Dr. Sarah Streett is a Clinical Professor of Medicine, the Director of Inflammatory Bowel Disease Education at Stanford, and she is passionate about taking care of people with IBD. She is a national expert in treating complex IBD and initiated a multi-disciplinary approach to care with colorectal surgery, pediatrics, and nutrition. In 2018 she received the Champion of Hope Award from the Crohn’s and Colitis Foundation and serves on their National Scientific Advisory Committee. Her interests focus on fertility and pregnancy in people with IBD, developing precision approaches to IBD therapy, and the role that the microbiome and diet play in its pathogenesis. She is a primary investigator of the Stanford IBD Registry and has research projects focused on optimizing clinical outcomes in IBD, the role of the microbiota and diet in IBD and pregnancy, and applying new technologies to individualizing therapy for IBD. She is also the primary investigator on multiple industry-sponsored IBD trials.
Teaching is a top priority for Dr. Streett who feels that mentoring fellows in the development of their careers is a privilege. She has held many national leadership roles in the American Gastroenterological Association, where she has been Chair of the Practice Management and Economics Committee, and currently serves on the Government Affairs Committee. She also an appointed member of the Gastrointestinal Drug Advisory Committee at the FDA. She has represented the interests of gastroenterologists and their patients on Capitol Hill numerous times. Dr. Streett believes strongly in a collaborative approach to give patients personalized care based on the latest therapies for the treatment of IBD and is committed to mentoring the next generation of experts in the field.
- Inflammatory Bowel Disease
- Fertility and Pregnancy in IBD
- Human Microbiome
- Transition from pediatric to adult IBD care
- Clinical Trials
- Precision Medicine
Clinical Professor, Medicine - Gastroenterology & Hepatology
Clinical Professor, Stanford University (2021 - Present)
Member, Gastrointestinal Drugs Advisory Committee, FDA (2020 - Present)
Director, IBD Education, Stanford University (2019 - Present)
Member, Government Affairs Committee, American Gastroenterology Association (2018 - Present)
Honors & Awards
Champion of Hope, Crohn's and Colitis Foundation (2018)
Fellow, American Gastroenterology Association (AGAF), American Gastroenterology Association (2017)
Boards, Advisory Committees, Professional Organizations
Member, Gastrointestinal Drugs Advisory Committee (2020 - Present)
Member, Leadership Council, AGA (2016 - 2017)
Committee Chairperson, Practice Management and Economics, AGA (2015 - 2018)
Board Certification: American Board of Internal Medicine, Gastroenterology (2012)
Fellowship: Stanford School of Medicine (1997)
Residency: Stanford School of Medicine (1994)
Internship: Stanford School of Medicine (1992)
Medical Education: Johns Hopkins University School of Medicine (1991) MD
Community and International Work
Crohn's and Colitis Medical Advisory Board
Opportunities for Student Involvement
Study to Assess Efficacy and Safety of Cx601, Adult Allogeneic Expanded Adipose-derived Stem Cells (eASC) for the Treatment of Complex Perianal Fistula(s) in Participants With Crohn's Disease (CD)
The purpose of this study is to evaluate the combined remission of complex perianal fistulas, defined as the clinical assessment at Week 24 of closure of all treated external openings that were draining at baseline despite gentle finger compression, and absence of collections greater than (>) 2 centimeter (cm) (in at least 2 dimensions) confirmed by blinded central magnetic resonance imaging (MRI) assessment at Week 24.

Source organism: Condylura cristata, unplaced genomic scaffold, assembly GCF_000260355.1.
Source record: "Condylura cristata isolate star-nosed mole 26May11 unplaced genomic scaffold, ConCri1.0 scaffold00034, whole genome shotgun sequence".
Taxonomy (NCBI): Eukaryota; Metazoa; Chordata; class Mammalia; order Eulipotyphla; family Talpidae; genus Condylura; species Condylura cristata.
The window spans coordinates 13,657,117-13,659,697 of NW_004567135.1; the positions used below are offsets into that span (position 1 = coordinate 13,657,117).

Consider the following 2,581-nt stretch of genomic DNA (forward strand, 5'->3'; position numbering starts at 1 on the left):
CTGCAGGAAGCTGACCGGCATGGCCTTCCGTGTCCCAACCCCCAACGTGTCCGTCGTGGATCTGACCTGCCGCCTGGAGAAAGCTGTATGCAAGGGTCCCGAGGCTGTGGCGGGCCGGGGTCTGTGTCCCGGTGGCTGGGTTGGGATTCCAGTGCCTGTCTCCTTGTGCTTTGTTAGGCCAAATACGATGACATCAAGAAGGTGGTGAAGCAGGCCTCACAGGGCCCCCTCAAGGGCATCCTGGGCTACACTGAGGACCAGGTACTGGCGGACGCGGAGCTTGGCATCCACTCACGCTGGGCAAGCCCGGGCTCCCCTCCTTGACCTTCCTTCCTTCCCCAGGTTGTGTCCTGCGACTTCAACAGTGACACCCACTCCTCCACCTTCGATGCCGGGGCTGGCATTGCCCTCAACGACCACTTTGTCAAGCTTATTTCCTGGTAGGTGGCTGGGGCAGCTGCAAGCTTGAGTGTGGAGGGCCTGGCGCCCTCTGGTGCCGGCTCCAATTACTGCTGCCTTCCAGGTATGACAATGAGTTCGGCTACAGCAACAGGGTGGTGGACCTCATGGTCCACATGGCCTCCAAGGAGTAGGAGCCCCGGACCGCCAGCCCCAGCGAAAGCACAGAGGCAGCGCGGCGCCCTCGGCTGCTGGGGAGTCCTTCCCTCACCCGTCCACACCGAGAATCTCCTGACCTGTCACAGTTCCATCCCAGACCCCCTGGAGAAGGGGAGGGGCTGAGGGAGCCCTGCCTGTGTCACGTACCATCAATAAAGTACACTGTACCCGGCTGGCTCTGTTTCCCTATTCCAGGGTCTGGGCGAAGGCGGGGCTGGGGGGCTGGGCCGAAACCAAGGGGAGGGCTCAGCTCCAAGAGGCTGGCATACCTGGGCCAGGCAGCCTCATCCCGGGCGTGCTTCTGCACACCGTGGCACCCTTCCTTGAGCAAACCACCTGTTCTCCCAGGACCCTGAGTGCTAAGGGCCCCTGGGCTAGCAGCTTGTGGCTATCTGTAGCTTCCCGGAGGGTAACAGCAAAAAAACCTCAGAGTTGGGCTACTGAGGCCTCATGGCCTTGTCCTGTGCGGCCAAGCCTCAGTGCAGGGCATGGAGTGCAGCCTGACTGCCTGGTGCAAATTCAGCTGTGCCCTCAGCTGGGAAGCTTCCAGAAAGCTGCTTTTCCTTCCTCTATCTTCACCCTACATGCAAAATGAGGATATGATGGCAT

Study To Evaluate The Efficacy And Safety Of Oral PF-06651600 And PF-06700841 In Subjects With Moderate To Severe Crohn's Disease
The objectives of this study are to evaluate the efficacy, safety, tolerability, pharmacokinetics, and pharmacodynamics of PF-06651600 (200 mg for 8 weeks followed by 50 mg for 4 weeks) dosed once daily and PF-06700841 (60 mg for 12 weeks) dosed once daily during an induction period of 12 weeks, followed by an open label extension period at doses of 50 mg and 30 mg of PF 06651600 and PF 06700841, respectively, for 52 weeks.
Graduate and Fellowship Programs
Gastroenterology & Hepatology (Fellowship Program)
Paternal Medications in Inflammatory Bowel Disease and Male Fertility and Reproductive Outcomes: A Systematic Review and Meta-Analysis.
Clinical gastroenterology and hepatology : the official clinical practice journal of the American Gastroenterological Association
Studies evaluating reproductive outcomes among male patients with inflammatory bowel disease (IBD) are limited. We evaluated use of IBD medications and association with semen parameters, a proxy of male fertility, and adverse pregnancy outcomes [early pregnancy loss (EPL), preterm birth (PB), congenital malformations (CM)].We searched Medline, Embase, Scopus, and Web of Science (PROSPERO CRD42020197098) from inception to April 2022 for studies reporting semen parameters and adverse pregnancy outcomes among male patients exposed to biologics, thiopurine, or methotrexate. Standardized mean difference, prevalence, and odds ratios of outcomes were pooled and analysed using a random effects model.Ten studies reporting semen parameters (268 IBD patients) and 16 studies reporting adverse pregnancy outcomes (over 25,000 IBD patients) were included. Biologic, thiopurine, or methotrexate use were not associated with decreased sperm count, motility, or abnormal morphology compared to non-exposed patients. The prevalence of adverse pregnancy outcomes with paternal biologic (5%), thiopurine (6%), or methotrexate (6%) exposure was comparable to non-exposed patients (5%). Biologic use was not associated with risk of EPL (OR 1.26, I2= 0%, P=0.12), PB (OR 1.10, I2= 0%, P=0.17), or CM (OR 1.03, I2=0%, P=0.69). Thiopurine use was not associated with risk of EPL (OR 1.31, I2= 19%, P=0.17), PB (OR 1.05, I2= 0%, P=0.20), or CM (OR 1.07, I2=7%, P=0.34). Methotrexate use was not associated with risk of PB (OR 1.06, I2= 0%, P=0.62) or CM (OR 1.03, I2=0%, P=0.81).Biologic, thiopurine, or methotrexate use among male patients with IBD are not associated with impairments in fertility or with increased odds of adverse pregnancy outcomes.Biologic therapy, congenital malformations, early pregnancy loss, father, inflammatory bowel disease, male, pregnancy outcomes, preterm birth, reproductive health.